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pp. 145-152

It was God, we read in Genesis, who brought about the multiplication of languages at Babel. How, though, are we to account for the confusion of tongues, less obvious so more insidious, of those who speak the same natural language? Though most disagreements are genuine, many are merely verbal. A principal explanation of this latter, unfortunate phenomenon...

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17. Verbal Agreement

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pp. 153-164

In Genesis, babel arises when people start speaking different languages. In theology, philosophy, and elsewhere, a worse form of confusion occurs when people speak the same language so differently that they no longer communicate effectively. One result may be the sort of verbal disputes reviewed in the last chapter...

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18. Interfaith Dialogue

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pp. 165-174

“If a lion could talk,” Wittgenstein remarked, “we could not understand him.”1 The lion and its world are too foreign to us. So it is, it sometimes appears, for dialogue between believers of disparate faiths. According to one current perception of religious pluralism, the comparison is only too apt: There is no possible bridge to span the gap between religions...

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19. Interfaith Identities

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pp. 175-186

According to Peter Byrne, “The doctrine that all major religious traditions refer to a common sacred, transcendent reality is at the heart of [religious] pluralism.”1 In this doctrine, which Byrne endorses, two points can be distinguished: (1) the traditions all refer to a sacred, transcendent reality; (2) the reality referred to is the same for them all...

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20. Theological Language

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pp. 187-196

It is frequently suggested that, in a sense of the word language often left unclear, theology needs new, better language than our mother tongues provide. The scientific conduct of theology, or more effective communication with a diverse, contemporary audience, is said to require it. This alleged need can be viewed, roughly, under two chief headings: theoretical adequacy and precision...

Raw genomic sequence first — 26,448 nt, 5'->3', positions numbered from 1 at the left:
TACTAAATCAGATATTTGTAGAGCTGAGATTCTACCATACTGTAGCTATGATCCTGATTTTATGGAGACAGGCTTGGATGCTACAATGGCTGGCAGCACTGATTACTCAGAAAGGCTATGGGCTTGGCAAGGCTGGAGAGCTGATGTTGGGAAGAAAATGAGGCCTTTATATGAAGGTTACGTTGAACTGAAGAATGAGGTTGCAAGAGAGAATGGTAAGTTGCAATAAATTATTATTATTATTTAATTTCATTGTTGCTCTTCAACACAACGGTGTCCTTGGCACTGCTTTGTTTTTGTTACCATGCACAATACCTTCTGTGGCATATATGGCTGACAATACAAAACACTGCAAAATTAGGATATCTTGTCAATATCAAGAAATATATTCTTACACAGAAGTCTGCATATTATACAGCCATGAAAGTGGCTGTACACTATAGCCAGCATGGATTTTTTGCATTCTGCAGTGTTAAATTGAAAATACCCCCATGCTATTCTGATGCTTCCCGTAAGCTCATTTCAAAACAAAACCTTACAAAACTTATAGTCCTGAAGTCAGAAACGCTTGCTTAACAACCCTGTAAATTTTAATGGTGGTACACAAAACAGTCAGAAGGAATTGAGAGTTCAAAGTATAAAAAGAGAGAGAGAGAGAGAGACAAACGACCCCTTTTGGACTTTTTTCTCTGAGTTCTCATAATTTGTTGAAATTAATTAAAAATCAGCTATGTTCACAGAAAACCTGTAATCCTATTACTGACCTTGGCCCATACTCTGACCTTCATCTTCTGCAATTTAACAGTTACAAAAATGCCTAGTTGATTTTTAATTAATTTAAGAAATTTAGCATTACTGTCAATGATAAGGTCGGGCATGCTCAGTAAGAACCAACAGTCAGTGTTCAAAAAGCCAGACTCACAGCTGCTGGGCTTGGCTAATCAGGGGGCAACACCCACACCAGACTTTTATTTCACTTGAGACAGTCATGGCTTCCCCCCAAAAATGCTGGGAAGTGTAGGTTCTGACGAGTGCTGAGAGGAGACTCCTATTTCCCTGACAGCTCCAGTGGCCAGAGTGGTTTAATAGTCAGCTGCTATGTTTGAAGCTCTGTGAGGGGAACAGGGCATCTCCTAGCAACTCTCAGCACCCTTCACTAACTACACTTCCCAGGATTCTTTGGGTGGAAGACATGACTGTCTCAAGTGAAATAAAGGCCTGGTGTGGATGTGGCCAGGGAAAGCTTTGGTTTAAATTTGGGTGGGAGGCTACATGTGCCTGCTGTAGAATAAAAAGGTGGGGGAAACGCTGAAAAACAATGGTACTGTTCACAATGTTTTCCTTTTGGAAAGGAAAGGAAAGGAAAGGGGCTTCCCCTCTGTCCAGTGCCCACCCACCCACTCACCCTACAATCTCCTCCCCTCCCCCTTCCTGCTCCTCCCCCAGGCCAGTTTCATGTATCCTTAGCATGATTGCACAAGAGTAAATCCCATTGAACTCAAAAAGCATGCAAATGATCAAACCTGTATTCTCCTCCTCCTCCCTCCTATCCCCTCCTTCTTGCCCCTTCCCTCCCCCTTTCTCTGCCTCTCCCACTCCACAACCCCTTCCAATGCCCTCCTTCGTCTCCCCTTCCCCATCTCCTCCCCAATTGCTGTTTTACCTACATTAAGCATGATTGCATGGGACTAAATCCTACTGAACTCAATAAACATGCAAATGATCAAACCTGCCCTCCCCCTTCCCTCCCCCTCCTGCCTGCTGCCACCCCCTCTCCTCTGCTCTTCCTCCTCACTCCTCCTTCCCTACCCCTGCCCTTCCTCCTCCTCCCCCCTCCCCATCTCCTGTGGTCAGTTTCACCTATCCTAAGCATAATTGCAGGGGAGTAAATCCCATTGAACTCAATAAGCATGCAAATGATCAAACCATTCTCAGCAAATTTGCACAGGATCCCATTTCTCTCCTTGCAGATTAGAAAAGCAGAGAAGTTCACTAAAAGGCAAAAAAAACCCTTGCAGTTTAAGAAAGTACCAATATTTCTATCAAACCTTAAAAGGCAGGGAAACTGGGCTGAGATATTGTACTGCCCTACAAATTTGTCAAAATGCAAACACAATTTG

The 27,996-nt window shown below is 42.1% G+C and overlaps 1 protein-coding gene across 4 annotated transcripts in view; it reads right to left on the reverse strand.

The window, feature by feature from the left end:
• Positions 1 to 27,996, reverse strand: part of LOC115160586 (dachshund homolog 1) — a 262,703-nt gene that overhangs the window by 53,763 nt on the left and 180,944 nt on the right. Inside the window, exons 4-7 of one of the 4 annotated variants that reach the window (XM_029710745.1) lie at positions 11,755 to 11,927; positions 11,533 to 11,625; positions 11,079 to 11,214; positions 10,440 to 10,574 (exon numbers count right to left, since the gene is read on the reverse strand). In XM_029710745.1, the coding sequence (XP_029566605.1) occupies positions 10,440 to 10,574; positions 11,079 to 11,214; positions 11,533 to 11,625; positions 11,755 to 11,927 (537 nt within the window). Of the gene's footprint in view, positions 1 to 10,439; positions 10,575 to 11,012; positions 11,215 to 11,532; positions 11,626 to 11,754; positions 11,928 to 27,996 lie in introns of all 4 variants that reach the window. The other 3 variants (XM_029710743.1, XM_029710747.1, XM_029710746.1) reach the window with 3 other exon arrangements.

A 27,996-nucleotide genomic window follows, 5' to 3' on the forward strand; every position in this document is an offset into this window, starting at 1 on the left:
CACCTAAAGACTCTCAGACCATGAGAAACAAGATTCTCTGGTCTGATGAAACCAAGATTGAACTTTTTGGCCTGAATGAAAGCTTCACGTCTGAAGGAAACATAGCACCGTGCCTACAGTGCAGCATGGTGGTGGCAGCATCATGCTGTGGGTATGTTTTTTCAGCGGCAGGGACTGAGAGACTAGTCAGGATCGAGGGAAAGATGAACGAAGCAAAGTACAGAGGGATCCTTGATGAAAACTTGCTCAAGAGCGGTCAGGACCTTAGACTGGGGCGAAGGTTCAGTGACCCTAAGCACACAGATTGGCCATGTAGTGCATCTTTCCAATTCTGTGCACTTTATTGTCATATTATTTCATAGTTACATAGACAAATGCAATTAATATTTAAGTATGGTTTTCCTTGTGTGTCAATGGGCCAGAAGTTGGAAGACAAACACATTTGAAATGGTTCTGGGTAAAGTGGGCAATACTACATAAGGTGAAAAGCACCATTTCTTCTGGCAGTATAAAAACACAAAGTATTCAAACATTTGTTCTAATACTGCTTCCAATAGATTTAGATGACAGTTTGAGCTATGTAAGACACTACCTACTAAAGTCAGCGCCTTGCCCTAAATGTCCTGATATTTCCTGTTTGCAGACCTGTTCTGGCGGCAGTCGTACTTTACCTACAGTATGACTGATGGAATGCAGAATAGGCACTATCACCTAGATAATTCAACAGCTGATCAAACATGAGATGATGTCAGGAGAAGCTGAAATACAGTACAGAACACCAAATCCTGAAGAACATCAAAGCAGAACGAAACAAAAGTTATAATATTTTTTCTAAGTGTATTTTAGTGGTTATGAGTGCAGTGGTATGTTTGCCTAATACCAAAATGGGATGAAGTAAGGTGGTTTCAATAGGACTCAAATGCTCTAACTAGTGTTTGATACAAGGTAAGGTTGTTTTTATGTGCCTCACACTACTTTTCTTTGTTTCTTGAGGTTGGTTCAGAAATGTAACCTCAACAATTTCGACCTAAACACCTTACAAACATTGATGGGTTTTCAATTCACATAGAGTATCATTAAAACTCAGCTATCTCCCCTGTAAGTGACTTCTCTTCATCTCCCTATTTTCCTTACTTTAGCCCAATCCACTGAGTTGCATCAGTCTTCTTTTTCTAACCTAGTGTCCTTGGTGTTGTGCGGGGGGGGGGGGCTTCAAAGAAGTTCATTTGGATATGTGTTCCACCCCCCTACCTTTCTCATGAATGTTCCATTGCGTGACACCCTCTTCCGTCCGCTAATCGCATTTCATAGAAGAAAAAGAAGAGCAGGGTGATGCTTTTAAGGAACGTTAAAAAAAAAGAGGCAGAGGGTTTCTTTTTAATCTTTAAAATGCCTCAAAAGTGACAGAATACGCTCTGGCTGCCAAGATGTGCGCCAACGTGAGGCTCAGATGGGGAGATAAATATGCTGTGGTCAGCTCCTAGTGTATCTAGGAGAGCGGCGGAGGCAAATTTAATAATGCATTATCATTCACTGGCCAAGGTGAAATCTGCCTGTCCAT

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21. Metaphor

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pp. 197-208

Once accepted as a norm, the Principle of Relative Similarity enjoins that, on most occasions, a statement’s use of terms should resemble the established use of terms more closely than would the substitution of any rival, incompatible expression. The resemblance may be distant—indeed, the points of dissimilarity may outnumber those of similarity...

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22. Mystery

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pp. 209-220

All of reality—not just antimatter or distant galaxies, but familiar things we take for granted—is deeply mysterious. Light, for instance, is notoriously mystifying, but we succeed sufficiently in handling it if we treat it sometimes as waves and sometimes as particles. When it strikes our eyes and impulses reach our brain, there results, somehow, a spangle of colors (reds, greens, browns, purples, etc.)...

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Epilogue

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pp. 221-228

This work’s opening chapter cited a predicament. Because the methodological implications of language for theology, though numerous and basic, are not obvious, the need to study them seriously is not evident. Because the need is not evident, the study is not undertaken. Because the study is not undertaken, the need is not recognized...

Notes

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pp. 229-244

Works Cited

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pp. 245-260

Index

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pp. 261-265


E-ISBN-13: 9781438433714
E-ISBN-10: 1438433719
Print-ISBN-13: 9781438433691
Print-ISBN-10: 1438433697

Page Count: 275
Publication Year: 2011

Edition: 1

Research Areas

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Subject Headings

  • Language and languages -- Religious aspects -- Christianity.
  • Theology -- Methodology.